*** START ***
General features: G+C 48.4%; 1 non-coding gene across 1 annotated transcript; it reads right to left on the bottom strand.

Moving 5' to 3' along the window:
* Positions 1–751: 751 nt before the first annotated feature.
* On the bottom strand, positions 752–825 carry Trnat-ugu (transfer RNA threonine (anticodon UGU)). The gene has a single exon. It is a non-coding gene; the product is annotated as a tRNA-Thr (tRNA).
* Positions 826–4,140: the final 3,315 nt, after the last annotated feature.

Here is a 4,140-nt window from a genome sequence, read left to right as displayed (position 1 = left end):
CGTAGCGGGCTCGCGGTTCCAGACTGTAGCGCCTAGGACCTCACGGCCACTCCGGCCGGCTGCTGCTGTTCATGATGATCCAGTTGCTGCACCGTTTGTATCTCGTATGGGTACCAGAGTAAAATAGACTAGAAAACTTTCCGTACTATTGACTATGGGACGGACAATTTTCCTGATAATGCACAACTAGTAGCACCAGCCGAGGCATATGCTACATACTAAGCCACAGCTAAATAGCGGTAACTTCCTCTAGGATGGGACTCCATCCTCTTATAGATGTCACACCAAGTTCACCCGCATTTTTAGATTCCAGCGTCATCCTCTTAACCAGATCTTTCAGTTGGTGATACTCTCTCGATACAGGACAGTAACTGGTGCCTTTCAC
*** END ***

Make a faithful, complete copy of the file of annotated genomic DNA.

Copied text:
General features: G+C 48.4%; 1 non-coding gene across 1 annotated transcript; it reads right to left on the bottom strand.

Moving 5' to 3' along the window:
* Positions 1–751: 751 nt before the first annotated feature.
* On the bottom strand, positions 752–825 carry Trnat-ugu (transfer RNA threonine (anticodon UGU)). The gene has a single exon. It is a non-coding gene; the product is annotated as a tRNA-Thr (tRNA).
* Positions 826–4,140: the final 3,315 nt, after the last annotated feature.

Here is a 4,140-nt window from a genome sequence, read left to right as displayed (position 1 = left end):
CGTAGCGGGCTCGCGGTTCCAGACTGTAGCGCCTAGGACCTCACGGCCACTCCGGCCGGCTGCTGCTGTTCATGATGATCCAGTTGCTGCACCGTTTGTATCTCGTATGGGTACCAGAGTAAAATAGACTAGAAAACTTTCCGTACTATTGACTATGGGACGGACAATTTTCCTGATAATGCACAACTAGTAGCACCAGCCGAGGCATATGCTACATACTAAGCCACAGCTAAATAGCGGTAACTTCCTCTAGGATGGGACTCCATCCTCTTATAGATGTCACACCAAGTTCACCCGCATTTTTAGATTCCAGCGTCATCCTCTTAACCAGATCTTTCAGTTGGTGATACTCTCTCGATACAGGACAGTAACTGGTGCCTTTCAC